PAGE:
Posts tagged ‘1676’

Saturday, 6 February 2021

A Rant against the God of Love by Thomas Duffett

Thou damn’d perpetual peevish folly,
Curse of a quiet life,
Father and Child of lazy Melancholy,
Author of publick care and secret strife,
Expensive ruine, everlasting cheat,
Belov’d consumption of the great,
Plague of the poor:
Son of a salted frothy Whore;
Whose Emblematick birth,
Foretold her mischiefs to the misbelieving Earth.

So rotten and so base
The Embryo was,
The Gods in Heav’n and Earth could find no place
Impure enough for such vile Midwifry,
But drenched it in the Worlds sink, the Sea;
There by the rapid motion,
And the briny pickle of the Ocean,
Which like a sickly Stomach, strove
To disembogue the Potion
On the resisting Rocks, who drove
The Poyson back again
Into the troubl’d main:
Preserv’d from dissolution,
It became
The Queen of Beauty, Lust and Shame.

Thy lawless Sire,
Compos’d of Rapine, Blood and Fire.
God of destructive Rage, and War;
Lean Poverty and Desolation, are
The Blessings which do fall from his vainglorious Car.
With horrid slaughter all imbru’d,
With Curses and with hate pursu’d,
He Venus woo’d:
The Union of this matchless pair,
Of Rash and Brave, Lustful and Fair,
Produc’d this most accomplish’d Heir;
An Off-spring for such Parents fit,
Eternal Moth of Treasure, Peace and Wit.

From: Duffett, Thomas, New poems, songs, prologues, and epilogues never before printed / written by Thomas Duffett; and set by the most eminent musicians about the town, 1676, Printed for Nicholas Woolfe: London, pp. 20-22.

Date: 1676

By: Thomas Duffett (fl. 1673-1676)

Friday, 20 January 2017

Prologue to “The Man of Mode or, Sir Fopling Flutter – A Comedy” by Carr Scrope

Like dancers on the ropes poor poets fare,
Most perish young, the rest in danger are;
This, one would think, should make our authors wary,
But, gamester like, the giddy fools miscarry.
A lucky hand or two so tempts ’em on,
They cannot leave off play till they’re undone.
With modest fears a muse does first begin,
Like a young wench newly enticed to sin;
But tickled once with praise, by her good will,
The wanton fool would never more lie still.
’Tis an old mistress you’ll meet here to-night,
Whose charms you once have look’d on with delight;
But now of late such dirty drabs have known ye,
A muse o’th’ better sort’s ashamed to own ye.
Nature well drawn, and wit, must now give place
To gaudy nonsense and to dull grimace:
Nor is it strange that you should like so much
That kind of wit, for most of yours is such.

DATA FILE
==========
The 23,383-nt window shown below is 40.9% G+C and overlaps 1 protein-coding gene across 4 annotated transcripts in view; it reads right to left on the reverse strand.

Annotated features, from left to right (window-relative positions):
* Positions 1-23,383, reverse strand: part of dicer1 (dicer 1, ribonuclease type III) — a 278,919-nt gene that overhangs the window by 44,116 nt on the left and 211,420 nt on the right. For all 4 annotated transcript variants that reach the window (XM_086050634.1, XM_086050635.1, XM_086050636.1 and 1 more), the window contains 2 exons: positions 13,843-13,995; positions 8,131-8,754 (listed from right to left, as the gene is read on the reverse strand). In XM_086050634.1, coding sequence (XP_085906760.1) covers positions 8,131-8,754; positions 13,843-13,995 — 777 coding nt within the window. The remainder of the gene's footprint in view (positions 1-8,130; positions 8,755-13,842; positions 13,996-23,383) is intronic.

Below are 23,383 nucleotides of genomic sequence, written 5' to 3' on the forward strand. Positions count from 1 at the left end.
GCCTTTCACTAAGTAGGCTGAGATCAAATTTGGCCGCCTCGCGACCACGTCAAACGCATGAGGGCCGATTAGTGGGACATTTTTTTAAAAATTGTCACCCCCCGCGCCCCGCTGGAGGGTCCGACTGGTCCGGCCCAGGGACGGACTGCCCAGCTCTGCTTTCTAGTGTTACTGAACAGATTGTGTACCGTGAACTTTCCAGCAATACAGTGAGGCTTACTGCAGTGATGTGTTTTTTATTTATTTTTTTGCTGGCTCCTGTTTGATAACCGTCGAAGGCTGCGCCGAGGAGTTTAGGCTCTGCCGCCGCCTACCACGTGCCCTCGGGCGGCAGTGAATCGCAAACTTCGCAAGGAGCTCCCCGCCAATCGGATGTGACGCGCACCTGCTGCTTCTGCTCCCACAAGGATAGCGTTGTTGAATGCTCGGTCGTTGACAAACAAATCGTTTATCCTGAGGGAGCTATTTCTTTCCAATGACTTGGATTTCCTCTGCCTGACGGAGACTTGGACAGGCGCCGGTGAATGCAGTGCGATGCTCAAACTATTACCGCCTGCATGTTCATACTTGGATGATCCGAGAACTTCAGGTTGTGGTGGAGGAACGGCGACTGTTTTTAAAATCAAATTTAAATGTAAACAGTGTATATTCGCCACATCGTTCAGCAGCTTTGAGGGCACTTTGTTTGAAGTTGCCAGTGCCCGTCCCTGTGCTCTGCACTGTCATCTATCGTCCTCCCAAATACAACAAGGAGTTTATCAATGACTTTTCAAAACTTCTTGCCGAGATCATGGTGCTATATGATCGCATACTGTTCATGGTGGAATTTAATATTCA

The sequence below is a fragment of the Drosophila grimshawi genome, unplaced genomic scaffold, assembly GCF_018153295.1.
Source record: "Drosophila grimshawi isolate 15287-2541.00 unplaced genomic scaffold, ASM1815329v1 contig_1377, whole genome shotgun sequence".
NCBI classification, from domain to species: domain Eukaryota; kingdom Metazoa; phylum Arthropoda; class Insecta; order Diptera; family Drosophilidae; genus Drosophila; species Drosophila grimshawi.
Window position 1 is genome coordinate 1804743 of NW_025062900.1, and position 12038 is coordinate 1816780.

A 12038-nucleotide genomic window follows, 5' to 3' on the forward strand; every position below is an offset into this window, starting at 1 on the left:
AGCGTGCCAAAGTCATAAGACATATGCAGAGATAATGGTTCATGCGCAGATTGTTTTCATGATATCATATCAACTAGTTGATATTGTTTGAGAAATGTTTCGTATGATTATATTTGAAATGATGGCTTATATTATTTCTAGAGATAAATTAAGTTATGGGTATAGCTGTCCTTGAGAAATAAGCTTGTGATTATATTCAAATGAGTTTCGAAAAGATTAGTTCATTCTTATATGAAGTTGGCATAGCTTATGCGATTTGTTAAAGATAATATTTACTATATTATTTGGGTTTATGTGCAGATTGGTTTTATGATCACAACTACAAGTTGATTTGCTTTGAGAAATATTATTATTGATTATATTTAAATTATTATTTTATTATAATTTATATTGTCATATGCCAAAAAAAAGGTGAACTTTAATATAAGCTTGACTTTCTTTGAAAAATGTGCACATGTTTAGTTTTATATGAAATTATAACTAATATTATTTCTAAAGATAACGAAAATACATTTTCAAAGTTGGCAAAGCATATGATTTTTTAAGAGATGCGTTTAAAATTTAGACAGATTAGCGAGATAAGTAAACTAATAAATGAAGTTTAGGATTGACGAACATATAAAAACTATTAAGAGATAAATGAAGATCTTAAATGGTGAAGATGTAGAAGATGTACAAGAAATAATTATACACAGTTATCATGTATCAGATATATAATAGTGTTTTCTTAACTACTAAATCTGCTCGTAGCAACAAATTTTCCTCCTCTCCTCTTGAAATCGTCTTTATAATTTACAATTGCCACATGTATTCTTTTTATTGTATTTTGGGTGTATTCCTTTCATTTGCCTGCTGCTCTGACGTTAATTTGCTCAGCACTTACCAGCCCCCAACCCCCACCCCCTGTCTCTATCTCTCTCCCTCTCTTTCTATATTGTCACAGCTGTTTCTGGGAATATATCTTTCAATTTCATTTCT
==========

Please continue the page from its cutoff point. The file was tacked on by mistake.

But I’m afraid that while to France we go,
To bring you home fine dresses, dance, and show,
The stage, like you, will but more foppish grow.
Of foreign wares why should we fetch the scum
When we can be so richly served at home?
For, heaven be thank’d, ’tis not so wise an age
But your own follies may supply the stage.
Though often plough’d, there’s no great fear the soil
Should barren grow by the too frequent toil,
While at your doors are to be daily found
Such loads of dunghill to manure the ground.
’Tis by your follies that we players thrive,
As the physicians by diseases live;
And as each year some new distemper reigns,
Whose friendly poison helps t’increase their gains,
So among you there starts up every day
Some new unheard-of fool for us to play.
Then for your own sakes be not too severe,
Nor what you all admire at home, damn here:
Since each is fond of his own ugly face,
Why should you, when we hold it, break the glass?

From: Etherege, Sir George, The Man of Mode or, Sir Fopling Flutter – A Comedy by George Etherege 1676, 2009, Eithin Acting Edition, p. 3.

Date: 1676

By: Carr Scrope (1649-1680)

Tuesday, 19 August 2014

The Parting by John Oldham

Too happy had I been indeed, if fate
Had made it lasting, as she made it great;
But ’twas the plot of unkind destiny,
To lift me to, then snatch me from my joy:
She raised my hopes, and brought them just in view,
And then, in spite, the charming scene withdrew.
So he of old the promised land surveyed,
Which he might only see, but never tread:
So heaven was by that damned caitiff seen,
He saw’t, but with a mighty gulf between,
He saw’t, to be more wretched and despair again.
Not souls of dying sinners, when they go,
Assured of endless miseries below,
Their bodies more unwillingly desert,
Than I from you, and all my joys did part.
As some young merchant, whom his sire unkind
Resigns to every faithless wave and wind,
If the kind mistress of his vows appear.
And come to bless his voyage with a prayer,
Such sighs he vents as may the gale increase,
Such floods of tears as may the billows raise;
And when at length the launching vessel flies,
And severs first his lips, and then his eyes,
Long he looks back to see what he adores,
And, while he may, views the belovèd shores